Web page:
To the Editor,
I was a participant in the recent B.C. Ferries consultation and engagements at the Coast Bastion Inn.
The discussion guide provided was informative and somewhat revealing at the same time.
Its focus was mainly with respect to service cuts and cost savings, both admirable objectives in themselves, but the process of raising prices and cutting service to reduce costs is a never ending downward spiral that most businesses never recover from.
The guide made no reference to increasing sales (traffic) through promotion, incentives or any other means.
The Ferry Commissioners’ report reviewed the Washington State Ferries 2009 plan where incentives, advance, no fee, bookings and promotions were to be the order of the day to encourage increased usage. This observation was perhaps lost on the B.C. Ferries administration.
Each ferry sailing is basically a ‘fixed’ cost with fuel, wages and capital costs constants. The only variable is the revenue through sales of services, in other words, vehicle and passenger traffic.
I can, at my home computer, seek, book and print a ticket or a boarding pass for most any kind of travel almost anywhere in the world, except to cross Georgia Strait by B.C. Ferry.
B.C. Ferries needs an online, no fee, booking system for travel on selected routes. This, in addition to some rationalization of sailings on low volume routes, could have a major impact on the bottom line.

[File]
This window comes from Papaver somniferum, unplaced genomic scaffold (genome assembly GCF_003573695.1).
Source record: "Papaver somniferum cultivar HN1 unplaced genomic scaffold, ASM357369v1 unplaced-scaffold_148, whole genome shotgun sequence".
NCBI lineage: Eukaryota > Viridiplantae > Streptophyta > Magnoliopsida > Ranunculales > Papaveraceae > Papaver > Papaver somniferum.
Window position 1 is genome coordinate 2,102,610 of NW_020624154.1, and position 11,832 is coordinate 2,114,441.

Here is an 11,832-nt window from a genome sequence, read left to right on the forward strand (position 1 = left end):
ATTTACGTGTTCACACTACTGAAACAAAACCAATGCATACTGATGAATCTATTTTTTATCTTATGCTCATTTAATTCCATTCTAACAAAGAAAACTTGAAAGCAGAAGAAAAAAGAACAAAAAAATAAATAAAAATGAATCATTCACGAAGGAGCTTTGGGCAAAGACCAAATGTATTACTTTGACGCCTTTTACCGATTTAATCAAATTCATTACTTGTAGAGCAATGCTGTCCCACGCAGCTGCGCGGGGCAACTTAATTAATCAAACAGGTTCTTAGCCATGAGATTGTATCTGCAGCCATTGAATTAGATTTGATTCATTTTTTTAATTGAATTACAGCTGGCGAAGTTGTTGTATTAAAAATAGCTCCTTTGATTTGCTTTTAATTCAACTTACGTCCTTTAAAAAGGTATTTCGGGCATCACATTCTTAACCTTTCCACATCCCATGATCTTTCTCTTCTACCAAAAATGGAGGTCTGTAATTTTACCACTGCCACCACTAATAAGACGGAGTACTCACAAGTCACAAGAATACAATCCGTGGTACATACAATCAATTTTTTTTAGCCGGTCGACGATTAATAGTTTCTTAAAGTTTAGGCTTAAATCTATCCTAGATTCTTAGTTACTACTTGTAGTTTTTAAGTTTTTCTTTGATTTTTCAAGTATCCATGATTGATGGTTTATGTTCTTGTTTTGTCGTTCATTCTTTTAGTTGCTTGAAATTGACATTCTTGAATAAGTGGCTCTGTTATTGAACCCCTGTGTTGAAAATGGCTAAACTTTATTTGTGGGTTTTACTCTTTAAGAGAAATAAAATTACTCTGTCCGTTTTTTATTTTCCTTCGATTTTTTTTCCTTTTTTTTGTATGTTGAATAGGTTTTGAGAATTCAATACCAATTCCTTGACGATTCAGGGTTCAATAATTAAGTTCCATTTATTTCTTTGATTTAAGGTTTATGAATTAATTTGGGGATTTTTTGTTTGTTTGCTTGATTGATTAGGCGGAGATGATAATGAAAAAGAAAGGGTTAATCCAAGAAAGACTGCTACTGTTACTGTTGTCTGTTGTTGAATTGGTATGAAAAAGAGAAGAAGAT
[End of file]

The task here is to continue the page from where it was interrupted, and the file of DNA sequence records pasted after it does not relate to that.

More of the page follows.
While this was the main objective of my attendance, with several of the other attendees voicing similar comments, I noted a couple of other points of interest:
u A $6-million preferred share dividend to the B.C. government as the only shareholder. Dividends are usually paid out after tax and out of profits. If there is no profit, why are the dividends still being paid?
I view this as a tax.
* An $18-million deferred fuel account to be paid out of future revenues. This was a result of the fare cap imposed by the commissioner.
Why not eliminate the dividend and pay off the deferred fuel account?
* a $275-million, unfunded, defined pension plan for ferry workers. Only public sector workers have defined benefit pensions. This should be funded and a defined contribution plan implemented.
* The Duke Point route, while being the fourth busiest in vehicle and passengers, had a $29.8-million shortfall. It is similar to the Horseshoe Bay– Bowen Island route in volume and utilization, yet it has five times the loss. An anomaly that must be explored and fully explained by B.C. Ferries.
I hope it was listening.